Re: Raimondo, Horowitz, and the Academic Bill of Rights
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Robert L. Campbell - 2/28/2004
Doesn't the bill use the notorious phrase "hostile enviroment"? That's the quintessential victimologist's phrase, as enshrined in Federal law concerning sexual harassment. I guess Horowitz has given up criticizing the rival victimologies, and decided to start competing with them.
Bill Woolsey - 2/27/2004
I found the Academic Bill of Rights
after a bit of looking. I wonder if
I live up to it as someone teaching
a "social science?"
For example, how much effort do I go
to making sure students understand that
all of that business about price ceilings
and shortages is all based upon a
fundamentally unsettled social science.
Or, for that matter, do I really give fair
treatment to claims that free trade will
suck away all of our jobs?
I can imagine some class or other where
substantial coverage of what amount to special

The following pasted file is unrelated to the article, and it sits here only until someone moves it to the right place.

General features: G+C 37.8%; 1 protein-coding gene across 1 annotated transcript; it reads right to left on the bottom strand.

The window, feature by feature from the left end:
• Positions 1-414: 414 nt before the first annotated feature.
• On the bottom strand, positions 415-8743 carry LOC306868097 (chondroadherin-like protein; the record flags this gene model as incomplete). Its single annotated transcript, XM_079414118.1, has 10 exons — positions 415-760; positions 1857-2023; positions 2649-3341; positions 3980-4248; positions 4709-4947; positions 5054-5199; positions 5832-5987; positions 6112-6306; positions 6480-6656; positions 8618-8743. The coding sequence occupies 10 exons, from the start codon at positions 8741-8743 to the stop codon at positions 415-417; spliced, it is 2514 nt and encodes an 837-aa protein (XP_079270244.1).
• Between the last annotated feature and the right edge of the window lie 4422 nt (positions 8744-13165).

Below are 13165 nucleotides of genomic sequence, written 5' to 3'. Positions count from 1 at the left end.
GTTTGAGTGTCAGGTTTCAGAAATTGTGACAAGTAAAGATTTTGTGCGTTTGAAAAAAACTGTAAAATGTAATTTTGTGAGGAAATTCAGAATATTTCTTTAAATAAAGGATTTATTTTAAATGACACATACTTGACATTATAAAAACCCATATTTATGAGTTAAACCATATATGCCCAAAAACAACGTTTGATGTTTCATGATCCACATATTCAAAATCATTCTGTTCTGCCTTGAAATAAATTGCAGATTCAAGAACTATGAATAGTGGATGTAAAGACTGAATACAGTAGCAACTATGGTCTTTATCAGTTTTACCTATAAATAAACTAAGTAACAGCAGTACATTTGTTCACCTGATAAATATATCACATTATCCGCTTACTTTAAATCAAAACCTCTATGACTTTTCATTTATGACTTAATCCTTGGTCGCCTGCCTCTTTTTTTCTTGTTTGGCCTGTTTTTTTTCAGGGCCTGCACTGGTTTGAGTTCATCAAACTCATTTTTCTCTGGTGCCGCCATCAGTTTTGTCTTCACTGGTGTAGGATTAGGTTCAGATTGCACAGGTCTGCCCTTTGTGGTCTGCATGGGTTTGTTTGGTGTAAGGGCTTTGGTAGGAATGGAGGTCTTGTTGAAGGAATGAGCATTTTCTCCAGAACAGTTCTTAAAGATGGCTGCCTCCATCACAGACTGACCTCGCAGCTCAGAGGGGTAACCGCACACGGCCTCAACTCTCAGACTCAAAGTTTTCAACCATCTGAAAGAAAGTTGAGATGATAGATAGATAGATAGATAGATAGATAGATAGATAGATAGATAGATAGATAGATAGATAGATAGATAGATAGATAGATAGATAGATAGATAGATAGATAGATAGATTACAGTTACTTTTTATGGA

cases where managed trade will improve mattes
for at least one country, but not the
introductory classes where the actual fallacies
that most politicians speak (and many
students believe) deserve more attention.
In my judgement, of course.
And I guess that is just the issue.
- A prominent historian of science dies and no one takes notice
- A pro-Hamas Left emerges among historians, complains Jeffrey Herf
- Classicist Mary Beard celebrated by the New Yorker as “The Troll Slayer”
- Ilan Pappé praised in Iran as a "prominent anti-Zionist Israeli historian and intellectual"
- It's hard to be an optimist today, but Juan Cole is